Yummy News, Articles & Videos
Want to keep updated on the latest news of delicious meat-free meals and adorable animals? Check out this section for interesting daily happenings and articles that will melt your tummy (and heart too).

You can also follow our Facebook Page or Twitter for more news and updates.
Big news for a dwarf buffalo!
by KindMeal.my, 06 November 2014
Big news for a dwarf buffalo!

The population of the Philippines' dwarf buffalo, one of the world's rarest animals, has grown to its largest since efforts to save them from extinction began, conservationists said Friday. An annual survey counted 382 tamaraws in a protected mountain area this year, an increase from 345 in 2013, according to data from the World Wildlife Fund (WWF).

The tamaraw, famed for its distinct v-shaped horns, can be found only in the mountains of Mindoro, a farming island in the central Philippines. The stocky tamaraw, with its chocolate brown coat, runs wild in the forest and weighs half as much as the more common carabao, which is used by farmers in the Philippines to plough rice fields.

"The tamaraw is the flagship species of the Philippines. It is our moral obligation and international commitment to preserve them," said forest ranger Rodel Boyles, who heads a joint government and private sector conservation effort. "If they are not protected, the species might get wiped out in five years," he said.

The tamaraw is considered "critically endangered" -- two steps away from extinction -- by the International Union for Conservation of Nature. Hunting and the destruction of their habitat to make way for grazing areas for cattle led to their near decimation, as the population fell from 10,000 in the 1900s to just 154 by 2000, according to the WWF.

The government and private sector's Tamaraw Conservation Programme aims to double the dwarf buffalo's population from 300 in the mid-2000s to 600 by 2020. This requires ramping up forest patrols to ward off poachers and installing hidden cameras in the mountains to better understand the behaviour of the beast. A team of 30 forest rangers patrol a 37-acre portion of a mountain that is considered the buffalo's "core habitat", Boyles said.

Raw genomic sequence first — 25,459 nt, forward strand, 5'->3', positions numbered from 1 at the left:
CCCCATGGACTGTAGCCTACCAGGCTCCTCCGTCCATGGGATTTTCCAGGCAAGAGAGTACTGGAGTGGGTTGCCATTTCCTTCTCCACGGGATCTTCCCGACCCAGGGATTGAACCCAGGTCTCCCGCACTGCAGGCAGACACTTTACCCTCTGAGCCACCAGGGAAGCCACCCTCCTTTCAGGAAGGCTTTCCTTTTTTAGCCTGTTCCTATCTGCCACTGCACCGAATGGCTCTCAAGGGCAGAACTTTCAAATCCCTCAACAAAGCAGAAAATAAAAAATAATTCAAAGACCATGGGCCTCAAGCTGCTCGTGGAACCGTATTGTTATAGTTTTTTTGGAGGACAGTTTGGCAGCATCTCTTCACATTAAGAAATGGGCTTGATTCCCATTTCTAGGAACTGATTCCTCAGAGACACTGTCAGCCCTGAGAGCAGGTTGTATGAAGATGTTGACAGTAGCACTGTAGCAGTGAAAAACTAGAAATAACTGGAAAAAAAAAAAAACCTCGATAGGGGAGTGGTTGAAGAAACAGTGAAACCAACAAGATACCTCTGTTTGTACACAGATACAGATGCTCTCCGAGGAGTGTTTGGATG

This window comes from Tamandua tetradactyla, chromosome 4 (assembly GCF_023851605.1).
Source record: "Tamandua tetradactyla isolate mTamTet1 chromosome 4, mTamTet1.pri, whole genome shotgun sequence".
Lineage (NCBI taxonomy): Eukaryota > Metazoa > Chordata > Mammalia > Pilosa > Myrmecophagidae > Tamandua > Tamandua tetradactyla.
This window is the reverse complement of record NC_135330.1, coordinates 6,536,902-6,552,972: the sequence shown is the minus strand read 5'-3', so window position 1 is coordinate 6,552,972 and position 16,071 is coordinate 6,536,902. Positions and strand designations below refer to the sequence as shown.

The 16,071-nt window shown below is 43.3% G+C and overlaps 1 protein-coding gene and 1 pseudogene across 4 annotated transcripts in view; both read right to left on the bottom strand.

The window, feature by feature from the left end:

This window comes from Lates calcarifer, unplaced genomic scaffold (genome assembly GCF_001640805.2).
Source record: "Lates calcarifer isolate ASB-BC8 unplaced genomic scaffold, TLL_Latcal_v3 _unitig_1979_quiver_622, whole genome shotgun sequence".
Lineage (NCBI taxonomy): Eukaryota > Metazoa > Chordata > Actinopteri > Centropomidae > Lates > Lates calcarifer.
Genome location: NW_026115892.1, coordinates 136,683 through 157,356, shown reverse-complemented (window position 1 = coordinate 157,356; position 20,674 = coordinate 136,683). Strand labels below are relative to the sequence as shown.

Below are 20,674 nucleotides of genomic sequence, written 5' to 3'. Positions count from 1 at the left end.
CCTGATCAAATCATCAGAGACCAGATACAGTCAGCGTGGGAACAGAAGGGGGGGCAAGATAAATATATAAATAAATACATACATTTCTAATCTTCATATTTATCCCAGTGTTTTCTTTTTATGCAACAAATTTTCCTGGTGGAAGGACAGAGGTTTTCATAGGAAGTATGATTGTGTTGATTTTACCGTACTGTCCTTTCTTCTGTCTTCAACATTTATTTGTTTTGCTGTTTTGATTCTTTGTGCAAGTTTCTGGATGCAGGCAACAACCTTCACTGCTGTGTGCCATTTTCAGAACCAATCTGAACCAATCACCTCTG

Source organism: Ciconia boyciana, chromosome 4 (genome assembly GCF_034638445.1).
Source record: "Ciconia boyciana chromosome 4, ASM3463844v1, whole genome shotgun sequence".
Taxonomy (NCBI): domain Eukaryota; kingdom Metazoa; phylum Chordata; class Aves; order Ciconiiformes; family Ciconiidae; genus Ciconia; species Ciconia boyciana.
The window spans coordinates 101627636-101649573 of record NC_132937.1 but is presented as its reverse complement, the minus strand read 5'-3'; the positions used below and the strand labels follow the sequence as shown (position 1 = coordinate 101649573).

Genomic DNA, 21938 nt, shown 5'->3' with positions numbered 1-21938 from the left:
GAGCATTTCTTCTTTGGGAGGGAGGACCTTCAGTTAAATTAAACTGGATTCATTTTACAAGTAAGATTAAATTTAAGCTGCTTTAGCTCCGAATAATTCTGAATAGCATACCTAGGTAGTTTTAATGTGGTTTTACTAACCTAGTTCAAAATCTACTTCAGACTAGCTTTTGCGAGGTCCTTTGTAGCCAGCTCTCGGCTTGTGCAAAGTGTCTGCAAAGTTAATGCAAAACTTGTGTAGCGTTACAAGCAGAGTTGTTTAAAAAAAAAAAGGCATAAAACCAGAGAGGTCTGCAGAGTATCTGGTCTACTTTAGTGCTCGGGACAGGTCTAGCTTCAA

"They are hunted down for food and trophy. When a species is rare, their price in the black market also goes up," he said.

Boyles said conservationists had held meetings with locals to discourage them from eating tamaraw meat. "People also have this misconception that the flesh of wild animals taste better than farmed ones," he said.

The effort is paying off as the tamaraw population has been increasing every year for the last 12 years, WWF data shows. This year's survey also showed an increased number of young tamaraws, indicating that they have been reproducing in the wild, Boyles said, adding past attempts at captive breeding have failed.

"We are hopeful that their numbers will continue increasing," he said.

It's reassuring that animals can come back from critically endangered status when the will exists to protect and preserve them. Three cheers for the Philippines! Once again, one of the biggest threats to wildlife is clearing their habitat to grow livestock, especially beef cattle.

For the sake of animals, both wild and domestic, please try to limit the amount of meat in your diet. KindMeal.my aims to make it easy on both your palate and your wallet – http://KindMeal.my/

Source: http://bit.ly/1uiHrIO « Back To Articles